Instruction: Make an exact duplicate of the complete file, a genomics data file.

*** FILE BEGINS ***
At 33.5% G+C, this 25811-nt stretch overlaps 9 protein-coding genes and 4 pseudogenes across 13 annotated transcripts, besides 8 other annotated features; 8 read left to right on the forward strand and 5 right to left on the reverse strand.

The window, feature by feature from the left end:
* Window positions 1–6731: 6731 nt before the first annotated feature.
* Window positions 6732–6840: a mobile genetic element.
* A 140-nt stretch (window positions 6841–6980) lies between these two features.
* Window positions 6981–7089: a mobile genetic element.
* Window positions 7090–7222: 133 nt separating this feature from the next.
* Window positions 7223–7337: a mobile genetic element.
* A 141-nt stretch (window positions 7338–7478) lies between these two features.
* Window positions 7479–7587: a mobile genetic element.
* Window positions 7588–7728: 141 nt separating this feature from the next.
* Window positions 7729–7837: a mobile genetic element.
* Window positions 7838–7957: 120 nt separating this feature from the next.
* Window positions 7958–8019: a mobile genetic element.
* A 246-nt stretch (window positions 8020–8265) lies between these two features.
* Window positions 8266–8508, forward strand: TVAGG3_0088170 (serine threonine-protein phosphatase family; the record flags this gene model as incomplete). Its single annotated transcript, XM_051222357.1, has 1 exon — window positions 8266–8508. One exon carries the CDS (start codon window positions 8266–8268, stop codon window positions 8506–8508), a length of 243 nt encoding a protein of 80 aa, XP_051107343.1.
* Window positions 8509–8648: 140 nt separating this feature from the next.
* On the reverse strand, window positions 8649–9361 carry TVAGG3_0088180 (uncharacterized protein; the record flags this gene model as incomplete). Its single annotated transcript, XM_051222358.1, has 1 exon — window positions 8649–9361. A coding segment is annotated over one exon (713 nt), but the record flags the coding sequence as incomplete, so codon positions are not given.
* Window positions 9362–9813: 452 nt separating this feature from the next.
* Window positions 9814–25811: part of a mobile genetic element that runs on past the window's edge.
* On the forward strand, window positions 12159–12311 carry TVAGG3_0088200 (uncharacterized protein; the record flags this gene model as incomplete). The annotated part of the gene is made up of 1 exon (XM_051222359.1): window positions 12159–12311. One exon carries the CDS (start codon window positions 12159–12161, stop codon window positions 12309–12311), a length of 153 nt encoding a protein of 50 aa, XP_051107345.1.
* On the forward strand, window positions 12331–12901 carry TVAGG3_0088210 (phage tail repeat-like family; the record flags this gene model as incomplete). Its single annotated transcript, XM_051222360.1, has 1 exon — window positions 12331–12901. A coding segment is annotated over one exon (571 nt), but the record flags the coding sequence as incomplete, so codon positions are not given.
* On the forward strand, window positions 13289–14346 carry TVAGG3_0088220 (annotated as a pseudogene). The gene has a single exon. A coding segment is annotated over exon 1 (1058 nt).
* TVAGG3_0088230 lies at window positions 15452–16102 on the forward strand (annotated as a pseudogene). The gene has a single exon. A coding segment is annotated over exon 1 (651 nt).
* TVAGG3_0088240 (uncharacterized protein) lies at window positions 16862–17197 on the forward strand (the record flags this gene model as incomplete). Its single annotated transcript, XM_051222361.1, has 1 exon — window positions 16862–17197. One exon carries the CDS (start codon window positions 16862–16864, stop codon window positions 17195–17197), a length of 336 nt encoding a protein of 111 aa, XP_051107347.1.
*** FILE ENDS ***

At 33.5% G+C, this 25811-nt stretch overlaps 9 protein-coding genes and 4 pseudogenes across 13 annotated transcripts, besides 8 other annotated features; 8 read left to right on the forward strand and 5 right to left on the reverse strand.

The window, feature by feature from the left end:
* Window positions 1–6731: 6731 nt before the first annotated feature.
* Window positions 6732–6840: a mobile genetic element.
* A 140-nt stretch (window positions 6841–6980) lies between these two features.
* Window positions 6981–7089: a mobile genetic element.
* Window positions 7090–7222: 133 nt separating this feature from the next.
* Window positions 7223–7337: a mobile genetic element.
* A 141-nt stretch (window positions 7338–7478) lies between these two features.
* Window positions 7479–7587: a mobile genetic element.
* Window positions 7588–7728: 141 nt separating this feature from the next.
* Window positions 7729–7837: a mobile genetic element.
* Window positions 7838–7957: 120 nt separating this feature from the next.
* Window positions 7958–8019: a mobile genetic element.
* A 246-nt stretch (window positions 8020–8265) lies between these two features.
* Window positions 8266–8508, forward strand: TVAGG3_0088170 (serine threonine-protein phosphatase family; the record flags this gene model as incomplete). Its single annotated transcript, XM_051222357.1, has 1 exon — window positions 8266–8508. One exon carries the CDS (start codon window positions 8266–8268, stop codon window positions 8506–8508), a length of 243 nt encoding a protein of 80 aa, XP_051107343.1.
* Window positions 8509–8648: 140 nt separating this feature from the next.
* On the reverse strand, window positions 8649–9361 carry TVAGG3_0088180 (uncharacterized protein; the record flags this gene model as incomplete). Its single annotated transcript, XM_051222358.1, has 1 exon — window positions 8649–9361. A coding segment is annotated over one exon (713 nt), but the record flags the coding sequence as incomplete, so codon positions are not given.
* Window positions 9362–9813: 452 nt separating this feature from the next.
* Window positions 9814–25811: part of a mobile genetic element that runs on past the window's edge.
* On the forward strand, window positions 12159–12311 carry TVAGG3_0088200 (uncharacterized protein; the record flags this gene model as incomplete). The annotated part of the gene is made up of 1 exon (XM_051222359.1): window positions 12159–12311. One exon carries the CDS (start codon window positions 12159–12161, stop codon window positions 12309–12311), a length of 153 nt encoding a protein of 50 aa, XP_051107345.1.
* On the forward strand, window positions 12331–12901 carry TVAGG3_0088210 (phage tail repeat-like family; the record flags this gene model as incomplete). Its single annotated transcript, XM_051222360.1, has 1 exon — window positions 12331–12901. A coding segment is annotated over one exon (571 nt), but the record flags the coding sequence as incomplete, so codon positions are not given.
* On the forward strand, window positions 13289–14346 carry TVAGG3_0088220 (annotated as a pseudogene). The gene has a single exon. A coding segment is annotated over exon 1 (1058 nt).
* TVAGG3_0088230 lies at window positions 15452–16102 on the forward strand (annotated as a pseudogene). The gene has a single exon. A coding segment is annotated over exon 1 (651 nt).
* TVAGG3_0088240 (uncharacterized protein) lies at window positions 16862–17197 on the forward strand (the record flags this gene model as incomplete). Its single annotated transcript, XM_051222361.1, has 1 exon — window positions 16862–17197. One exon carries the CDS (start codon window positions 16862–16864, stop codon window positions 17195–17197), a length of 336 nt encoding a protein of 111 aa, XP_051107347.1.